Tags: global | cooling

Global Warming's Kaput; 2008 Coolest in 5 Years

Monday, 08 Sep 2008 01:10 PM

By Phil Brennan

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The global warming theory is going into the freezer, some climate experts say.

The first half of this year was the coolest in at least five years, according to the World Meteorological Organization (WMO). And the global warming that has taken place during the past 30 years is over, says geologist Don J. Easterbrook, a professor emeritus at Western Washington University.

Easterbrook, who has written eight books and 150 journal publications, predicts that temperatures will cool between 2065 and 2100 and that global temperatures at the end of the century will be less than 1 degree cooler than now. This is in contrast to other theories saying that temperatures will warm by as much as 10 degrees by 2100.

In March, Easterbrook said he was putting his “reputation on the line” by predicting global cooling.

“The average of the four main temperature measuring methods is slightly cooler since 2002 [except for a brief el Niño interruption] and record breaking cooling this winter. The argument that this is too short a time period to be meaningful would be valid were it not for the fact that this cooling exactly fits the pattern of timing of warm/cool cycles over the past 400 years,” Easterbrook wrote on March 1.

Added to his assertion was the WMO revelation that the first half of 2008 was the coolest for at least five years and that the rest of the year almost will certainly be cooler than recent years, although temperatures remain above the historical average.

The global mean temperature to the end of July was 0.28 degrees Celsius above the 1961-1990 average, Britain’s Met Office Hadley Centre for climate change research said Wednesday. That would make the first half of 2008 the coolest since 2000. Chillier weather this year is partly because of a global weather pattern called La Nina that follows a periodic warming effect called El Nino.

"We can expect with high probability this year will be cooler than the previous five years," said Omar Baddour, responsible for climate data and monitoring at the WMO. "Definitely the La Nina should have had an effect, how much we cannot say. Up to July 2008, this year has been cooler than the previous five years at least. It still looks like it's warmer than average."

Also snowing on the global warming enthusiasts is the highly respected “Farmer's Almanac,” which predicts that the coming winter will be “catastrophic” because of bitter cold weather.

People worried about the high cost of keeping warm this winter will draw little comfort from the prediction of below-average temperatures for most of the U.S., says the 192-year-old publication, famed for its accuracy of 80 percent to 85 percent.

"Numb's the word," the almanac’s 2009 edition says, adding that at least two-thirds of the country can expect colder-than-average temperatures, with only the far West and Southeast in line for near-normal readings.

"This is going to be catastrophic for millions of people," the almanac's editor, Peter Geiger, told The Associated Press, noting that the frigid forecast combined with high prices for heating fuel is sure to compound problems households will face in keeping warm.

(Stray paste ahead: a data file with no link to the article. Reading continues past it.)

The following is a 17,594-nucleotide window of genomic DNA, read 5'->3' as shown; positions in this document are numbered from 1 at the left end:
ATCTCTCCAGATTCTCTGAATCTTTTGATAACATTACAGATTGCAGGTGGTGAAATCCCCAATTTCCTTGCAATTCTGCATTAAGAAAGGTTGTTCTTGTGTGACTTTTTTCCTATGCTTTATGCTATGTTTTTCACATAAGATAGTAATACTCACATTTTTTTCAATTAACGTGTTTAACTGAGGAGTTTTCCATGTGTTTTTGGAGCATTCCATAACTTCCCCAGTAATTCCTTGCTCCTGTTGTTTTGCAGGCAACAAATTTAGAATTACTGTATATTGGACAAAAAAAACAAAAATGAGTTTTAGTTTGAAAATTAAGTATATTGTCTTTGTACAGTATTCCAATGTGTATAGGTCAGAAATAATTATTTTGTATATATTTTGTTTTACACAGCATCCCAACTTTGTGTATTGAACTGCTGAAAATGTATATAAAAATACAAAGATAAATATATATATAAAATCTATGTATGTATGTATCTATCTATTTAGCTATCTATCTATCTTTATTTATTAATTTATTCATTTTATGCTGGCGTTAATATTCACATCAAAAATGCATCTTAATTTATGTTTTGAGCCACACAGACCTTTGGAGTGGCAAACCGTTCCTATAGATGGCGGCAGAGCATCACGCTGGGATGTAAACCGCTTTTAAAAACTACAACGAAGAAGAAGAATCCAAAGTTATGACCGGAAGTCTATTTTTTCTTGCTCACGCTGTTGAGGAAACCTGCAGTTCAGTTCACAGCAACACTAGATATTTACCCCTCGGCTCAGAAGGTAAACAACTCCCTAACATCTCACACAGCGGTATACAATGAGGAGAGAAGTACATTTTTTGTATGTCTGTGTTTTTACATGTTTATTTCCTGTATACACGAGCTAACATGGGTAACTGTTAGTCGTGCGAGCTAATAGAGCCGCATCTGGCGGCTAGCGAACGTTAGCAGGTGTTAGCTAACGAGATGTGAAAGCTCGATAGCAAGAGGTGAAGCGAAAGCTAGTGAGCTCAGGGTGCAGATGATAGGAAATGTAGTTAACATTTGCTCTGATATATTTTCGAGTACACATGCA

The almanac predicts above-normal snowfall for the Great Lakes and Midwest, especially during January and February, and above-normal precipitation for the Southwest in December and for the Southeast in January and February, the almanac states. Also, the Northeast and the mid-Atlantic regions can expect an unusually wet or snowy February.

Ivy League geologist Robert Giegengack, a professor of Earth and environmental science at the University of Pennsylvania, told phillymag.com that the history over the last 1 billion years on the planet reveals "only about 5 percent of that time has been characterized by conditions on Earth that were so cold that the poles could support masses of permanent ice."

Giegengack also noted that, "for most of Earth's history, the globe has been warmer than it has been for the last 200 years. It has rarely been cooler."

Further ammunition for global warming skeptics came from south of the border, where a Mexican scientist warns that Earth will enter a “little ice age” for up to 80 years because of a decrease in solar activity.

Victor Manuel Velasco Herrera, a researcher at the Institute of Geophysics at Mexico’s National Autonomous University, predicts that the ice period will begin in about 10 years.

Predictions of a gradual increase in temperatures called global warming are erroneous, Velasco Herrera told a conference at the Centre for Applied Sciences and Technological Development regarding predictions of the Intergovernmental Panel on Climate Change (IPCC).

The IPCC models and forecasts are wrong because they are based only on “mathematical models and presented results at scenarios that do not include, for example, solar activity," he said.

The phenomenon of climate change should include other kinds of factors, both internal, such as volcanoes and human activity, and external, such as solar activity, he said.

"In this century, glaciers are growing," as seen on the Perito Moreno mountain in the Andes; on Mount Logan, the highest mountain in Canada; and on Franz-Josef Glacier, New Zealand, Velasco Herrera said.

Satellite data indicate that a period of global cooling may have begun in 2005, he said.

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